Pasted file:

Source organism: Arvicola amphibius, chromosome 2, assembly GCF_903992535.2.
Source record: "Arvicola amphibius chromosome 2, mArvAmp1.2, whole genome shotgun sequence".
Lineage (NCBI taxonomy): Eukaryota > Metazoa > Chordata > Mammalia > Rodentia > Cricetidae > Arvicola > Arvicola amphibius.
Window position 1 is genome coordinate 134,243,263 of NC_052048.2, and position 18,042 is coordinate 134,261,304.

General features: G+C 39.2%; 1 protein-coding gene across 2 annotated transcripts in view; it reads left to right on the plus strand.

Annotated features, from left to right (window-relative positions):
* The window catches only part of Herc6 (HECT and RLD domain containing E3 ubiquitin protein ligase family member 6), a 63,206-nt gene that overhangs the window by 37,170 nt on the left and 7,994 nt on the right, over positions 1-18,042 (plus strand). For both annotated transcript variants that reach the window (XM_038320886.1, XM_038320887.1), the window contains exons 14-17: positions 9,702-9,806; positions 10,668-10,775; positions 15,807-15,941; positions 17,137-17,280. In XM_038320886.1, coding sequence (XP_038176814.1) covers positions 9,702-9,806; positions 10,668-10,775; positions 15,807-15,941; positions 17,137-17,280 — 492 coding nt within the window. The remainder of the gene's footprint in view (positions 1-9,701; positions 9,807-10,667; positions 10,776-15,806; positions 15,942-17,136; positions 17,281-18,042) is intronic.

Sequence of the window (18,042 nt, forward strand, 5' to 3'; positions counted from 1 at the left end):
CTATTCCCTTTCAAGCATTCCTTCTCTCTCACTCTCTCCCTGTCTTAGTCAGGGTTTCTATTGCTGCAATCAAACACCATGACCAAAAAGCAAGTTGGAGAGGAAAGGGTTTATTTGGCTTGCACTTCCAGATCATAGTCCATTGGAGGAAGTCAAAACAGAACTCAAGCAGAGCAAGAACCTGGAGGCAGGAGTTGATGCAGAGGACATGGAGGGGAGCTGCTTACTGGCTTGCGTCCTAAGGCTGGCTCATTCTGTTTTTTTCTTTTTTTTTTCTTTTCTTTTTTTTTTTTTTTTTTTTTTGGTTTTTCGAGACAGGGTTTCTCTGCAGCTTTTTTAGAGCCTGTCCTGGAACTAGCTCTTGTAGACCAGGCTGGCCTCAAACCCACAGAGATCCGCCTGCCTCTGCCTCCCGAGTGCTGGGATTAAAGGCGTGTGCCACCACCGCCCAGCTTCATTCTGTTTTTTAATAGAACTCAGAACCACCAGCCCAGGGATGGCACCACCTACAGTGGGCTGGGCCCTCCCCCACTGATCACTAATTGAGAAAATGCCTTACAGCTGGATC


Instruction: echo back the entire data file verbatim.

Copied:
Source organism: Arvicola amphibius, chromosome 2, assembly GCF_903992535.2.
Source record: "Arvicola amphibius chromosome 2, mArvAmp1.2, whole genome shotgun sequence".
Lineage (NCBI taxonomy): Eukaryota > Metazoa > Chordata > Mammalia > Rodentia > Cricetidae > Arvicola > Arvicola amphibius.
Window position 1 is genome coordinate 134,243,263 of NC_052048.2, and position 18,042 is coordinate 134,261,304.

General features: G+C 39.2%; 1 protein-coding gene across 2 annotated transcripts in view; it reads left to right on the plus strand.

Annotated features, from left to right (window-relative positions):
* The window catches only part of Herc6 (HECT and RLD domain containing E3 ubiquitin protein ligase family member 6), a 63,206-nt gene that overhangs the window by 37,170 nt on the left and 7,994 nt on the right, over positions 1-18,042 (plus strand). For both annotated transcript variants that reach the window (XM_038320886.1, XM_038320887.1), the window contains exons 14-17: positions 9,702-9,806; positions 10,668-10,775; positions 15,807-15,941; positions 17,137-17,280. In XM_038320886.1, coding sequence (XP_038176814.1) covers positions 9,702-9,806; positions 10,668-10,775; positions 15,807-15,941; positions 17,137-17,280 — 492 coding nt within the window. The remainder of the gene's footprint in view (positions 1-9,701; positions 9,807-10,667; positions 10,776-15,806; positions 15,942-17,136; positions 17,281-18,042) is intronic.

Sequence of the window (18,042 nt, forward strand, 5' to 3'; positions counted from 1 at the left end):
CTATTCCCTTTCAAGCATTCCTTCTCTCTCACTCTCTCCCTGTCTTAGTCAGGGTTTCTATTGCTGCAATCAAACACCATGACCAAAAAGCAAGTTGGAGAGGAAAGGGTTTATTTGGCTTGCACTTCCAGATCATAGTCCATTGGAGGAAGTCAAAACAGAACTCAAGCAGAGCAAGAACCTGGAGGCAGGAGTTGATGCAGAGGACATGGAGGGGAGCTGCTTACTGGCTTGCGTCCTAAGGCTGGCTCATTCTGTTTTTTTCTTTTTTTTTTCTTTTCTTTTTTTTTTTTTTTTTTTTTTGGTTTTTCGAGACAGGGTTTCTCTGCAGCTTTTTTAGAGCCTGTCCTGGAACTAGCTCTTGTAGACCAGGCTGGCCTCAAACCCACAGAGATCCGCCTGCCTCTGCCTCCCGAGTGCTGGGATTAAAGGCGTGTGCCACCACCGCCCAGCTTCATTCTGTTTTTTAATAGAACTCAGAACCACCAGCCCAGGGATGGCACCACCTACAGTGGGCTGGGCCCTCCCCCACTGATCACTAATTGAGAAAATGCCTTACAGCTGGATC